So, let’s tackle those stumbling blocks that Jillian Ambrose mentions and start with the problem that Mr Mangera faced - Faulty or low-quality installations.
When it comes to effective use of heat pumps, of course you need to choose a quality brand first, but equally important is the design, installation, commissioning and control of the system – and this is where training is the key.
The HPA has set up a new programme to help train up to 40,000 installers each year which has been welcomed by Kwasi Kwarteng MP, The Secretary of State for Business, Energy and Industrial Strategy.
Here at Mitsubishi Electric, we’ve also introduced new, online learning to make training easier, cheaper and more accessible to everyone. This has already seen over 1,500 engineers go through the training programme in the last year alone.
The training is designed to allow them to learn at their own pace, but is still heavily focused on ensuring the highest quality of design, commissioning and installation.
A major part of the role of the installer is educating the homeowner so that they get used to the different way heat pumps work but this is also where the best systems have automated controls to ensure they work correctly right from day one.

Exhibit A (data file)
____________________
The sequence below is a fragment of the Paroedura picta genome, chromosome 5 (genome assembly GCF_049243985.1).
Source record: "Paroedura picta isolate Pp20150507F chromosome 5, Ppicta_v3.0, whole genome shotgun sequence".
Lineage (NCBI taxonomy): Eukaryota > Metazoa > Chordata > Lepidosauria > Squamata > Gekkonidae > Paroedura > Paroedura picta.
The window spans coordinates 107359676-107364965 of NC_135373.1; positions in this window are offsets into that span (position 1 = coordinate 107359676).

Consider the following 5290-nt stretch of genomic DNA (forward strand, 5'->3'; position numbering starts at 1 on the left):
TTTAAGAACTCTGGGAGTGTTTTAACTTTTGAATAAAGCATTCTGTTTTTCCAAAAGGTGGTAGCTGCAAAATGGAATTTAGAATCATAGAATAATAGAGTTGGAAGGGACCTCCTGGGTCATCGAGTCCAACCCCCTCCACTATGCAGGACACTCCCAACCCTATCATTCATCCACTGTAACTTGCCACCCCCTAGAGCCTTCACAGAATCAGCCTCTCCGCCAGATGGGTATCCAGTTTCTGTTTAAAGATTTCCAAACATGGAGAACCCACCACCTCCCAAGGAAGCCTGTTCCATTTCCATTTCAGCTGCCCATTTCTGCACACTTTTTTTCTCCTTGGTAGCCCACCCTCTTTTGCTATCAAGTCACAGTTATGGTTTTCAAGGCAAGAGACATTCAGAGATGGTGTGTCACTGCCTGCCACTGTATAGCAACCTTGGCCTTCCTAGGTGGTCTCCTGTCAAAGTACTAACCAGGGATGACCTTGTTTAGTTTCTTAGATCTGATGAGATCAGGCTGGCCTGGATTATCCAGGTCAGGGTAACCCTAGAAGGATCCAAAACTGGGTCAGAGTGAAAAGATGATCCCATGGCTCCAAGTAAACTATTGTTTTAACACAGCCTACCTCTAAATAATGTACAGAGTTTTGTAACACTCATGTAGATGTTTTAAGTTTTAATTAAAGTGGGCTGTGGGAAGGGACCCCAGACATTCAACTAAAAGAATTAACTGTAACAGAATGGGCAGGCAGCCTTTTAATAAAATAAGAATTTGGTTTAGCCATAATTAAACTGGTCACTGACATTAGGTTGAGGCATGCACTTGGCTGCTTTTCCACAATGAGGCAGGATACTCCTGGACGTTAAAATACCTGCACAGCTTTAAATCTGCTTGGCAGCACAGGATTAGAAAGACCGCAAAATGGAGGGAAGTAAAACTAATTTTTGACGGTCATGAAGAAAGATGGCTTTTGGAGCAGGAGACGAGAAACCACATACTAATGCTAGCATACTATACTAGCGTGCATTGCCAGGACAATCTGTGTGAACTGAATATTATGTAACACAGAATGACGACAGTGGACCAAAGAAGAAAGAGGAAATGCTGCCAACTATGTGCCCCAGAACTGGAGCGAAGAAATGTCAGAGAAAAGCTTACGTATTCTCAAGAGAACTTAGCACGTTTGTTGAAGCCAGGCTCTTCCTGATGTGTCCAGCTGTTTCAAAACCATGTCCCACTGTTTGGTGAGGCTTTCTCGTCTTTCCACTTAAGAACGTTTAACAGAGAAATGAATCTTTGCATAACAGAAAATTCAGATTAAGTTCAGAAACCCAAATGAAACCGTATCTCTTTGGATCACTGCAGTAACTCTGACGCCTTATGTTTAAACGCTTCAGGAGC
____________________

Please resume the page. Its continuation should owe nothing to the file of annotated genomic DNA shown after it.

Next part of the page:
On the issue of upfront costs, heat pumps are still more expensive than gas boilers, but gas has been the dominant method of heating our homes for over 70 years and there are around 1.5 million units fitted each year.
Compare that to modern heat pumps, which have been around for just over a decade and which, last year were fitted in around 40,000 properties and you can easily see that the sooner we grow the number of installers and produce ten times more heat pumps a year, then the costs will come down for installation.
But even before installation prices start to drop, there is one area where heat pumps win hands down, and that is over oil heating.
The Observer article also quotes homeowner John Deed who switched to an Ecodan heat pump for their 1970’s 4-bed home when their 25-year-old oil boiler was “on its last legs”.
Installation costs for electric heat pumps are comparable or even lower than a new oil boiler and the running costs offer a serious reduction in annual bills over oil.
Add in the removal of a messy oil tank in your garden, the risk of theft in rural areas, and the volatility of both oil price and deliveries, and there really isn’t an argument anymore.
The final barrier mentioned in the article is the low levels of insulation in many of the millions of existing UK homes.
Whilst it’s true that a heat pump will work most effectively in a highly insulated property, they can work well in even the most basic of homes.
Heat pumps can also work alongside an existing gas or oil boiler with the intelligent control system able to work out when to switch over from the heat pump to the other system, should it prove more efficient to run.
So, regardless of any plans the government may or may not have to help improve insulation in homes, heat pumps do offer a viable alternative to the carbon-intensive systems that really are ‘costing us the earth’.
Max Halliwell is Communications Manager for Renewable Heating and also Vice Chair of the Heat Pump Association